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Owning a rental property and living in it can be a great way to reduce your monthly mortgage payment.
- When you purchase a 2-unit, 3-unit, or 4-unit home, it’s your right as a homeowner to live in any of the home’s available units.
- Qualifying for a loan will vary depending on the mortgage you use to finance it. In general, mortgage lenders allow just 75% of a home’s total rental income to be claimed on a mortgage application because rental homes do become vacant. This means that for every thousand dollars in rent collected, $750 can be used on your loan application.
- The mortgage approval process when you buy a rental property as a primary residence is similar to when you buy any other home. Your lender will require proof of income and assets; evidence of employment; and, a credit score which meets program minimums. Making a down payment is also required for nearly all loans.
You can live in your rental building
Did you know that you can actually live in your real estate investment property?
Owning a rental property and living in it can be an excellent way to reduce your monthly mortgage payment outlay, while building .
And, you can even do it as a first-time home buyer, if you plan ahead. The key is to purchase a home with 2-units, 3-units, or 4-units — none more, and none less.
Homes with 2-4 units can be financed as residential mortgages, which means you get access to “regular” mortgage rates; and properties can be purchased no matter when you’re currently renting a home or owning one.
You’ll also get access to larger loan sizes because loan limits for multi-unit homes are higher than for 1-unit properties.
In Seattle, Washington, the maximum loan size for a single-family home is $540,500. But, if you were to buy a 4-unit home with plans to live in one of the units, you could borrow as much as $1,039,450 instead.
Here’s what you need to you about buying a “combined” rental property / primary residence.
Rent your home and call it “primary residence”
When you purchase a 2-unit, 3-unit, or 4-unit home, it’s your right as a homeowner to live in any of the home’s available units.
For many homeowners, living in a multi-unit rental building is a way to defray, reduce, or eliminate the monthly cash outlay to their lender. Rents collected from the home’s other units offset the payment due on the primary one.
Owning and living in a rental building is allowed by mortgage lenders and, according to mortgage lending guidelines, when you live in a building you rent out, the entire property can be classified as your primary residence, which gives access to lower mortgage rates and potentially larger monthly profits.
In addition, renting out a building in which you live grants you access to a wider range of mortgage products.
When you live in a 2-4 unit building and rent the remaining apartments, you have access to loans via the FHA, via the Department of Veterans Affairs (VA), and via Fannie Mae and Freddie Mac, including .
However, qualifying for primary residence rental building loan will vary.
Collecting rental income on a primary residence
Purchasing a multi-unit rental property to use as your primary residence has its benefits, both in terms of short-term, cash-flow profits; and, long-term gains of equity.
However, depending on the mortgage you use to finance it, qualifying for such a loan will vary.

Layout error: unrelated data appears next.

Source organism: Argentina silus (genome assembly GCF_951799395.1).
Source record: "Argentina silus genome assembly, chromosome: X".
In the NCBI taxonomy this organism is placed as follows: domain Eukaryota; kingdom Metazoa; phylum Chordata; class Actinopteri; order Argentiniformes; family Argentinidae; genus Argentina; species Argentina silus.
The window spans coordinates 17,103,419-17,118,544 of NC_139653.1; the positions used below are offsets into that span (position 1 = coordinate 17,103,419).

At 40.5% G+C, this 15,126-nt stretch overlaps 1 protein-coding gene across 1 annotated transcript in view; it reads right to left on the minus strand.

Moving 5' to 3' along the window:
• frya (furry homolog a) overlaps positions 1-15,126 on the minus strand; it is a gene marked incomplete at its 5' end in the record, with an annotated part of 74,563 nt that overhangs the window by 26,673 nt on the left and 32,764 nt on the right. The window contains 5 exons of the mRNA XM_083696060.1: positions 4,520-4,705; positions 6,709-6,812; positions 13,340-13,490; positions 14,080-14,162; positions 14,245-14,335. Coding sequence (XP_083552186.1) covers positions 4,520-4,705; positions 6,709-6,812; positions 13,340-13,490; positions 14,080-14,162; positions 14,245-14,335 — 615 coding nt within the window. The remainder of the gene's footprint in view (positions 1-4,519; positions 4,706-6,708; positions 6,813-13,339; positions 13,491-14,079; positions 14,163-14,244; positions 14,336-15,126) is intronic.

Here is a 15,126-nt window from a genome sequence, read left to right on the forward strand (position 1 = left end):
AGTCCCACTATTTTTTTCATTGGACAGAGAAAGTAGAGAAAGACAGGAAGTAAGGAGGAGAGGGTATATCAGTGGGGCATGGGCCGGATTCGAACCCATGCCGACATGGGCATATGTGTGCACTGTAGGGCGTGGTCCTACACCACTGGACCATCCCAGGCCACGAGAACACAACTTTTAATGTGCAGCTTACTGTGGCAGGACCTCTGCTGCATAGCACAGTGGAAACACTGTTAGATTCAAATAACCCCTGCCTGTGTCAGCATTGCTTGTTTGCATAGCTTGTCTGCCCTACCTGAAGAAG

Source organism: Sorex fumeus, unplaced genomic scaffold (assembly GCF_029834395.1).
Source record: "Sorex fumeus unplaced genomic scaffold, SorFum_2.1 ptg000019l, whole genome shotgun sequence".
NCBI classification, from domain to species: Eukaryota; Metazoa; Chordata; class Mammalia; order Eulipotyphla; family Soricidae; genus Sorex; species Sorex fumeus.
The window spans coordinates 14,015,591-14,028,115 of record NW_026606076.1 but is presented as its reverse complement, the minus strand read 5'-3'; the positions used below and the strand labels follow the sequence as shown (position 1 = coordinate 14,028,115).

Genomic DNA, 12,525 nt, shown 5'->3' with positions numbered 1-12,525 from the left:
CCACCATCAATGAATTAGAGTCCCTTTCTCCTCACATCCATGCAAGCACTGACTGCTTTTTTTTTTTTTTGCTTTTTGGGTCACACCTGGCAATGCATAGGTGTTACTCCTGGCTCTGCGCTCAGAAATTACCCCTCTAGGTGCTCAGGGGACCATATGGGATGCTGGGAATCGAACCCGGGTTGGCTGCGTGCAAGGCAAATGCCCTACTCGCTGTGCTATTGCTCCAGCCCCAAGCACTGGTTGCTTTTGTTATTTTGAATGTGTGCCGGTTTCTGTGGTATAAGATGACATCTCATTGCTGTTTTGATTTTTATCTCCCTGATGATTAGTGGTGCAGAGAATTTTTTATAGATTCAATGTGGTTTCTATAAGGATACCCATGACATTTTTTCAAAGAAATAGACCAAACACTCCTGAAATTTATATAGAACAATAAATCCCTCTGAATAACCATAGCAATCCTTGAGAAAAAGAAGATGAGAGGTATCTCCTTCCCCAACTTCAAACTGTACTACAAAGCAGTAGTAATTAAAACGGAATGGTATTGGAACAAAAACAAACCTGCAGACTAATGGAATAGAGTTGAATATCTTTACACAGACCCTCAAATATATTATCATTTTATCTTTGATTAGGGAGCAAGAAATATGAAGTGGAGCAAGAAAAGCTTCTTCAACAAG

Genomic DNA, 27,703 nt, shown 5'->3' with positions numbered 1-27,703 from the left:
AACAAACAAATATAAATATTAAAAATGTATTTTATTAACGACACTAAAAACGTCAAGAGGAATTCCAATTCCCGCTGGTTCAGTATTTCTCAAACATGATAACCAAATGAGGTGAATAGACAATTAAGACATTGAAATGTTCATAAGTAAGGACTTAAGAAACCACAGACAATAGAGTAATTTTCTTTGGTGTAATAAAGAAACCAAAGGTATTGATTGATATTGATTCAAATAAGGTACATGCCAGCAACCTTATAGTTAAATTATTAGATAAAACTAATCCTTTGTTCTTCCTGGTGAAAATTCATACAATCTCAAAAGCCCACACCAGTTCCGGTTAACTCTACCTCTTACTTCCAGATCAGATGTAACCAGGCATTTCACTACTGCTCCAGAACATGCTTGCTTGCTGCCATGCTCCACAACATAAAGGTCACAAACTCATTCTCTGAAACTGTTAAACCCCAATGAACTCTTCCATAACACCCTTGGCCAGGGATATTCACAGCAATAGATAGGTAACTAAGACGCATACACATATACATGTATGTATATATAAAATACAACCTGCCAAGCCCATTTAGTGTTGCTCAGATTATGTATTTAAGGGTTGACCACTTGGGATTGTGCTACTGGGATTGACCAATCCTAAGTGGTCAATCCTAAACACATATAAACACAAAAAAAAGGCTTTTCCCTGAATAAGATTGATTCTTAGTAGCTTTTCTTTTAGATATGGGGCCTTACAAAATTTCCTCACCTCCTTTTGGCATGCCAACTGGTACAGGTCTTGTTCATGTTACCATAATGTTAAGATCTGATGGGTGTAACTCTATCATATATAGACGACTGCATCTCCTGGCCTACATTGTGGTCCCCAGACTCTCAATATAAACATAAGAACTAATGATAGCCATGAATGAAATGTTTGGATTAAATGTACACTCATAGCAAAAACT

In general, mortgage lenders allow just 75% of a home’s total rental income to be claimed on a mortgage application because rental homes go sometimes vacant. This means that for every thousand dollars in rent collected, $750 can be used on your loan application.
After that, mortgage guidelines diverge and, because of these difference, you may find that you qualify for an but not a Fannie Mae loan; or, for a Fannie Mae but not a VA loan.
A Fannie Mae lender, for example, will subtract rents collected from your proposed monthly payment and use that figure as part of your .
By contrast, to find your DTI, a VA lender will add the rents collected to your total monthly income, and leave your proposed monthly payment unchanged.
These two approaches are drastically different and, because of how DTI is calculated in each scenario, it becomes a lot easier to get approved to live in a rental property when you’re using a conventional mortgage via Fannie Mae as compared to a VA loan via an approved VA lender.
Both options are worth considering, though, because VA mortgage rates can be lower than conventional rates , which can increase the profitability of your rental.
Downpayment requirements for primary residence rental properties
The mortgage approval process when you buy a rental property as a primary residence is similar to when you buy any other home.
Your lender will require proof of income and assets; evidence of employment; and, a credit score which meets program minimums.
Making a down payment is also required (unless you’re using the VA mortgage, which )
Here are the minimum downpayment requirements for some of the mortgage programs you may want to use to finance your primary residence / rental home:
- VA loan: No downpayment requirement, no mortgage insurance required.
- FHA loan: 3.5% downpayment required. Credit score minimum of 580.
- Freddie Mac Home Possible: 5% downpayment required. Must meet income standards.
- Conventional loan; 15% downpayment for 2-unit; 25% for 3-4-unit
Note that the VA and FHA offer various programs to buyers of homes including the Energy-Efficient Mortgage and the , respectively.
Both can be used in conjunction with your “standard” loan product.
What are today’s mortgage rates?
Buying a rental property as a primary residence can help you build your real estate portfolio faster and more efficiently than purchasing properties one-by-one.
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